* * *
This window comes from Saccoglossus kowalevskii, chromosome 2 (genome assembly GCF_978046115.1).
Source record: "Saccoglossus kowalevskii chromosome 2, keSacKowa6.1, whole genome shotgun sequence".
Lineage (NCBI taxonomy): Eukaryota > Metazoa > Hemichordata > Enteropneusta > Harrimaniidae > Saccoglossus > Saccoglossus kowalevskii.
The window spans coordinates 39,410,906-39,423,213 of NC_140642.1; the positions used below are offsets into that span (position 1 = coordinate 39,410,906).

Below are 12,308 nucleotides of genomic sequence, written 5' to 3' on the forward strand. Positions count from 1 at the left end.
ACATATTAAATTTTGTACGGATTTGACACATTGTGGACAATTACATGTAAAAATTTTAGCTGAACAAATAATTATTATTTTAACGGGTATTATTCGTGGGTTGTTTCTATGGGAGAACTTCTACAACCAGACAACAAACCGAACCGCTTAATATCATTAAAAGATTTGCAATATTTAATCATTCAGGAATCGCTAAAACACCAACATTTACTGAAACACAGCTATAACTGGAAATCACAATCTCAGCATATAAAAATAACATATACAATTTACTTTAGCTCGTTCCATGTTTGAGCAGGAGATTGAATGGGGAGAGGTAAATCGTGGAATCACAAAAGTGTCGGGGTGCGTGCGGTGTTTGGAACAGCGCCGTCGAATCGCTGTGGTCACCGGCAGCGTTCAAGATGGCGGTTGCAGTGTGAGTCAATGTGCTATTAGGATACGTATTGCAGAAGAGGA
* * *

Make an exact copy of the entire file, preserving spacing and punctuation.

This window comes from Saccoglossus kowalevskii, chromosome 2 (genome assembly GCF_978046115.1).
Source record: "Saccoglossus kowalevskii chromosome 2, keSacKowa6.1, whole genome shotgun sequence".
Lineage (NCBI taxonomy): Eukaryota > Metazoa > Hemichordata > Enteropneusta > Harrimaniidae > Saccoglossus > Saccoglossus kowalevskii.
The window spans coordinates 39,410,906-39,423,213 of NC_140642.1; the positions used below are offsets into that span (position 1 = coordinate 39,410,906).

Below are 12,308 nucleotides of genomic sequence, written 5' to 3' on the forward strand. Positions count from 1 at the left end.
ACATATTAAATTTTGTACGGATTTGACACATTGTGGACAATTACATGTAAAAATTTTAGCTGAACAAATAATTATTATTTTAACGGGTATTATTCGTGGGTTGTTTCTATGGGAGAACTTCTACAACCAGACAACAAACCGAACCGCTTAATATCATTAAAAGATTTGCAATATTTAATCATTCAGGAATCGCTAAAACACCAACATTTACTGAAACACAGCTATAACTGGAAATCACAATCTCAGCATATAAAAATAACATATACAATTTACTTTAGCTCGTTCCATGTTTGAGCAGGAGATTGAATGGGGAGAGGTAAATCGTGGAATCACAAAAGTGTCGGGGTGCGTGCGGTGTTTGGAACAGCGCCGTCGAATCGCTGTGGTCACCGGCAGCGTTCAAGATGGCGGTTGCAGTGTGAGTCAATGTGCTATTAGGATACGTATTGCAGAAGAGGA